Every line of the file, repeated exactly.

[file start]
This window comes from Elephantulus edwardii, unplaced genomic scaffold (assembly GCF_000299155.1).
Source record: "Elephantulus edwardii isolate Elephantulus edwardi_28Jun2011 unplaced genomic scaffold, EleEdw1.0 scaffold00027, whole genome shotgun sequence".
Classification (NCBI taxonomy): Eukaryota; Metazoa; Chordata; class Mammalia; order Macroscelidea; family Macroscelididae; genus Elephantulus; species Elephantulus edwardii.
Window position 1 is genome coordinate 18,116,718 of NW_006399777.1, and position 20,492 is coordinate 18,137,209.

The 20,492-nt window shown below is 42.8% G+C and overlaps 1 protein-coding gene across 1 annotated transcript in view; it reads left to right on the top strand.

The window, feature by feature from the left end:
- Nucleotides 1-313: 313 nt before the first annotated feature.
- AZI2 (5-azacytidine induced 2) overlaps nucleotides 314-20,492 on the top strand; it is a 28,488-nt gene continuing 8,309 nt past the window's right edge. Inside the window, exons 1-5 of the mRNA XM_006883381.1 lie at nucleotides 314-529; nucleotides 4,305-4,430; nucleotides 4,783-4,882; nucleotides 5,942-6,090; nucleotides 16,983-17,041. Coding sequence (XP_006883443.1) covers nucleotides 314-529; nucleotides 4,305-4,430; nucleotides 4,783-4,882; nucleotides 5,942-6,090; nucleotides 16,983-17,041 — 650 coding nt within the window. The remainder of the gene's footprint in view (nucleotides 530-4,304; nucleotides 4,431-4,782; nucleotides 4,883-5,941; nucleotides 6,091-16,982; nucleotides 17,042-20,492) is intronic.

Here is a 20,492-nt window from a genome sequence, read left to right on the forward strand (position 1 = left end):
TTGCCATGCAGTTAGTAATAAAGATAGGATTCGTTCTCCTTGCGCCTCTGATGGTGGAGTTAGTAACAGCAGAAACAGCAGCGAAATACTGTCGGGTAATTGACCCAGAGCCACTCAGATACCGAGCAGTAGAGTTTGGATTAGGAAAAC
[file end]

This window comes from Elephantulus edwardii, unplaced genomic scaffold (assembly GCF_000299155.1).
Source record: "Elephantulus edwardii isolate Elephantulus edwardi_28Jun2011 unplaced genomic scaffold, EleEdw1.0 scaffold00027, whole genome shotgun sequence".
Classification (NCBI taxonomy): Eukaryota; Metazoa; Chordata; class Mammalia; order Macroscelidea; family Macroscelididae; genus Elephantulus; species Elephantulus edwardii.
Window position 1 is genome coordinate 18,116,718 of NW_006399777.1, and position 20,492 is coordinate 18,137,209.

The 20,492-nt window shown below is 42.8% G+C and overlaps 1 protein-coding gene across 1 annotated transcript in view; it reads left to right on the top strand.

The window, feature by feature from the left end:
- Nucleotides 1-313: 313 nt before the first annotated feature.
- AZI2 (5-azacytidine induced 2) overlaps nucleotides 314-20,492 on the top strand; it is a 28,488-nt gene continuing 8,309 nt past the window's right edge. Inside the window, exons 1-5 of the mRNA XM_006883381.1 lie at nucleotides 314-529; nucleotides 4,305-4,430; nucleotides 4,783-4,882; nucleotides 5,942-6,090; nucleotides 16,983-17,041. Coding sequence (XP_006883443.1) covers nucleotides 314-529; nucleotides 4,305-4,430; nucleotides 4,783-4,882; nucleotides 5,942-6,090; nucleotides 16,983-17,041 — 650 coding nt within the window. The remainder of the gene's footprint in view (nucleotides 530-4,304; nucleotides 4,431-4,782; nucleotides 4,883-5,941; nucleotides 6,091-16,982; nucleotides 17,042-20,492) is intronic.

Here is a 20,492-nt window from a genome sequence, read left to right on the forward strand (position 1 = left end):
TTGCCATGCAGTTAGTAATAAAGATAGGATTCGTTCTCCTTGCGCCTCTGATGGTGGAGTTAGTAACAGCAGAAACAGCAGCGAAATACTGTCGGGTAATTGACCCAGAGCCACTCAGATACCGAGCAGTAGAGTTTGGATTAGGAAAAC